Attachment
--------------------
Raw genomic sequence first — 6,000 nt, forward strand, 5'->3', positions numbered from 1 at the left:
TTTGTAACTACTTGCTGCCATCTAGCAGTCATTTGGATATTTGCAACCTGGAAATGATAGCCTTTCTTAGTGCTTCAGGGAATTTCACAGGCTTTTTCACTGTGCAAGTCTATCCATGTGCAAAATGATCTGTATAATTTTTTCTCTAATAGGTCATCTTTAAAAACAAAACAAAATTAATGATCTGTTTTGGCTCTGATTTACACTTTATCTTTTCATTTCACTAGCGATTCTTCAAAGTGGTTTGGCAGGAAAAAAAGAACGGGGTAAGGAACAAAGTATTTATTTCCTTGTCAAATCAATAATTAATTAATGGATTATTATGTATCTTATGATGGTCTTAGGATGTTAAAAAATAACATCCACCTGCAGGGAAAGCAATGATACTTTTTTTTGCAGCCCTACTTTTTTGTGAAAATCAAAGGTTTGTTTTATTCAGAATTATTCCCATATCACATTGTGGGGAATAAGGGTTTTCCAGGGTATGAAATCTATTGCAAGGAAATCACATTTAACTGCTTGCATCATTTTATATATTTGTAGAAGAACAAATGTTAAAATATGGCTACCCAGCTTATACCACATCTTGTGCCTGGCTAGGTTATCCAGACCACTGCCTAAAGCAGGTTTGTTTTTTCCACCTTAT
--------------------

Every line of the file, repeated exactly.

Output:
Raw genomic sequence first — 6,000 nt, forward strand, 5'->3', positions numbered from 1 at the left:
TTTGTAACTACTTGCTGCCATCTAGCAGTCATTTGGATATTTGCAACCTGGAAATGATAGCCTTTCTTAGTGCTTCAGGGAATTTCACAGGCTTTTTCACTGTGCAAGTCTATCCATGTGCAAAATGATCTGTATAATTTTTTCTCTAATAGGTCATCTTTAAAAACAAAACAAAATTAATGATCTGTTTTGGCTCTGATTTACACTTTATCTTTTCATTTCACTAGCGATTCTTCAAAGTGGTTTGGCAGGAAAAAAAGAACGGGGTAAGGAACAAAGTATTTATTTCCTTGTCAAATCAATAATTAATTAATGGATTATTATGTATCTTATGATGGTCTTAGGATGTTAAAAAATAACATCCACCTGCAGGGAAAGCAATGATACTTTTTTTTGCAGCCCTACTTTTTTGTGAAAATCAAAGGTTTGTTTTATTCAGAATTATTCCCATATCACATTGTGGGGAATAAGGGTTTTCCAGGGTATGAAATCTATTGCAAGGAAATCACATTTAACTGCTTGCATCATTTTATATATTTGTAGAAGAACAAATGTTAAAATATGGCTACCCAGCTTATACCACATCTTGTGCCTGGCTAGGTTATCCAGACCACTGCCTAAAGCAGGTTTGTTTTTTCCACCTTAT